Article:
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With the health risk close to home, medical professionals base their attitudes toward vaccines on personal feelings and experiences

The Ebola outbreak in West Africa raises questions about taking steps and updating the public in Israel as well. The new study conducted at the University of Haifa reveals the differences between the recommendations of the medical authorities when the risk is far away compared to the situation when the risk is close to "home"

A sign warning against entering an Ebola-infected area, in the 2013 outbreak in the Congo. Photo: shutterstock
Warning sign against entering an Ebola infected area, in the 2013 outbreak in Congo. Photo: Sergey Uryadnikov /

As the health risk comes closer to home, medical professionals base their attitudes towards vaccines based on feelings and personal experiences and less on scientific and analytical knowledge, according to a new study conducted at the School of Public Health at the University of Haifa. "When the risk is far away, it is easier for medical professionals to maintain a professional point of view as representatives of the system. When the risk is in the immediate environment, they behave similarly to the general public and base their decisions on emotional and normative barriers," said Dr. Anat Gasser-Edelsburg, from the School of Public Health, who conducted the study together with Prof. Manfred Green and Nathan Welter.

The World Health Organization has declared the outbreak of the Ebola epidemic in West Africa as an international health emergency, and now the local medical officials are responsible for taking measures and updating the public about the risks and ways to prevent them. For example, in recent years there have been a number of cases where the public was urged to vaccinate against the risk of an epidemic, such as in the case of the fear of an outbreak of the polio virus from about a year ago or in the case of the bird flu that started in China, about a year and a half ago. However, in these cases other voices were also heard, unofficial or qualified, that there is no need to vaccinate or that the vaccine can even harm rather than help. In the current study, published in the American Journal of Infection Control, the researchers wanted to check whether public health professionals (doctors and nurses) recommend the same recommendations when the risk is far and when the risk is close.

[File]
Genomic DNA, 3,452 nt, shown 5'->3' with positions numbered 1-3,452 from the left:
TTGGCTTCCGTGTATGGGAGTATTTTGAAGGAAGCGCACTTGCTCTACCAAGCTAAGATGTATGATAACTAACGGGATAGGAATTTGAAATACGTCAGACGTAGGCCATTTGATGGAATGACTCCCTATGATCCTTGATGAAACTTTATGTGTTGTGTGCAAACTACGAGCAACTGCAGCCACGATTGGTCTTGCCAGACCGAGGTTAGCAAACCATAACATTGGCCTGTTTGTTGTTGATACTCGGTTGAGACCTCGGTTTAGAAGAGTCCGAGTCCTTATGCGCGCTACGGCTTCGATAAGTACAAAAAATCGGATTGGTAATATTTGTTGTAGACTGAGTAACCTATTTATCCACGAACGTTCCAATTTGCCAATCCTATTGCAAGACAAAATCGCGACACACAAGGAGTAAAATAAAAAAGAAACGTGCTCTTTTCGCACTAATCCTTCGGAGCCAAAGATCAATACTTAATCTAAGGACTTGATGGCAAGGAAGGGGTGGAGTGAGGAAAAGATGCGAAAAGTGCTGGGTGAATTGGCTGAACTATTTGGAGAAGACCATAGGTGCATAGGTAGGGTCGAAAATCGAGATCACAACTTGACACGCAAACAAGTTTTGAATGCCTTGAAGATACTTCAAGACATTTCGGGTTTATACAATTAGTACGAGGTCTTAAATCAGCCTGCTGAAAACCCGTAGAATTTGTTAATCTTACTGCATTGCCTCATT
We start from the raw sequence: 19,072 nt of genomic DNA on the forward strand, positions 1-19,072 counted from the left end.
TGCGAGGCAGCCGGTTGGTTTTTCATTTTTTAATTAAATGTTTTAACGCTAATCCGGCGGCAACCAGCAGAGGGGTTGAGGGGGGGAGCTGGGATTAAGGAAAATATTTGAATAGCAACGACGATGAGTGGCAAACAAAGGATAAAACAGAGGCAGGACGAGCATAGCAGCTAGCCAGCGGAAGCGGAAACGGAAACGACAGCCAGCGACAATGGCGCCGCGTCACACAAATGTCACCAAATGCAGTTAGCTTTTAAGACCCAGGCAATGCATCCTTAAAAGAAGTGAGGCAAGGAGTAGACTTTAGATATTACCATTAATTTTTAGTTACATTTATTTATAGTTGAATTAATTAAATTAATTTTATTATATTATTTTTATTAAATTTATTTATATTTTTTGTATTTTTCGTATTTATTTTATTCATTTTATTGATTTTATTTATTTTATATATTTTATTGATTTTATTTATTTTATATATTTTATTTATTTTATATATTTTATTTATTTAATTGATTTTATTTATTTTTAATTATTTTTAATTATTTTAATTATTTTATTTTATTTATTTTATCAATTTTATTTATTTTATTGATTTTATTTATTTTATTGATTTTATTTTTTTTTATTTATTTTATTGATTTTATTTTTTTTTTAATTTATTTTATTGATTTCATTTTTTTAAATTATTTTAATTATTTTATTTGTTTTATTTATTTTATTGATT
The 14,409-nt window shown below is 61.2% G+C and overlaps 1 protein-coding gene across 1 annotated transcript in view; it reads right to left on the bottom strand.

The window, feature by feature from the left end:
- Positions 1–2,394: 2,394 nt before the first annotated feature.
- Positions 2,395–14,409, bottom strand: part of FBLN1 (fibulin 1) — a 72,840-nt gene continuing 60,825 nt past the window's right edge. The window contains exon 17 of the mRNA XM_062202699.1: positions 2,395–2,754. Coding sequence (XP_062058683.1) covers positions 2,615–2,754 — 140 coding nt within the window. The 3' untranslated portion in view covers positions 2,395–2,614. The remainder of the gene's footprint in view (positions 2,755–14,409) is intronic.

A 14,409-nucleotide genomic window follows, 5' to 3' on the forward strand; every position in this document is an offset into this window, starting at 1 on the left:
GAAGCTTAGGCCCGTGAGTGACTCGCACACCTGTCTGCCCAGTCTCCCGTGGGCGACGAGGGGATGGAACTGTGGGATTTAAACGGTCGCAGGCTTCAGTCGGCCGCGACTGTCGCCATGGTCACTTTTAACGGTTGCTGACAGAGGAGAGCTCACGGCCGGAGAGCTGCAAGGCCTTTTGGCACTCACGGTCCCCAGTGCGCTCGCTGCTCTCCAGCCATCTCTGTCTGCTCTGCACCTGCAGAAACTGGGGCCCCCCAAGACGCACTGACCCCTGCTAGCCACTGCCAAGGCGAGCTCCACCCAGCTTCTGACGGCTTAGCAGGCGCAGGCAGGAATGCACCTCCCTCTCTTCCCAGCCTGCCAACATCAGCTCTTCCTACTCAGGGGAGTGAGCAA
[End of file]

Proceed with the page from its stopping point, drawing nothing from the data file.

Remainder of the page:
240 Israeli respondents participated in the study: 109 health system employees and 131 citizens from the general public. Regarding the outbreak of bird flu in China (H7N9) from the beginning of 2013, they were asked whether the entire population of China should be vaccinated with the new vaccine and whether they and their family members would be vaccinated if they were residents of China. In the continuation of the simulation, they were asked whether the entire population of Israel should be vaccinated with the new vaccine and whether they and their families were going to be vaccinated if the virus and the fear of an epidemic were to reach Israel. The subjects were also asked to justify their decision.

The study revealed that when the risk was perceived as remote, that is, regarding the disease in China, health system workers tended to support a vaccination program more than the general public. The employees of the health system even based their positions more on analytical answers based on knowledge, compared to the general public, who justified their positions mainly on answers stemming from concerns and personal experience.

Surprisingly, however, the study revealed that when the risk reached the immediate environment, the differences between medical professionals and the general public disappeared. Both groups expressed, to the same extent, a more negative attitude towards the need for vaccines and in the same way, the reasoning of most members of the medical staff, as well as the general public, relied mainly on feelings and previous experiences, and less on analytical and scientific knowledge. According to the researchers, a connection was nevertheless found among medical professionals between those who recommended the vaccines and analytical knowledge, so those who recommended the vaccines tended to do so more through this type of explanation.

"When the case is far away, the attitude of the medical professionals is rational and analytical, but when it gets closer, the concerns increase, the question marks become stronger and even the fear of putting the public into panic introduces additional considerations, which did not exist before. The findings of the study revealed that when the risk of the disease is real, most health system employees behave like anyone else and base their positions more on feelings and personal experiences than on analytical knowledge," concluded Dr. Gasser-Edelsburg

One response

  1. Even among medical professionals there are those who are influenced by sorcerers, gurus and "New Age" of all kinds. It's just a shame that they harm their children and not themselves.

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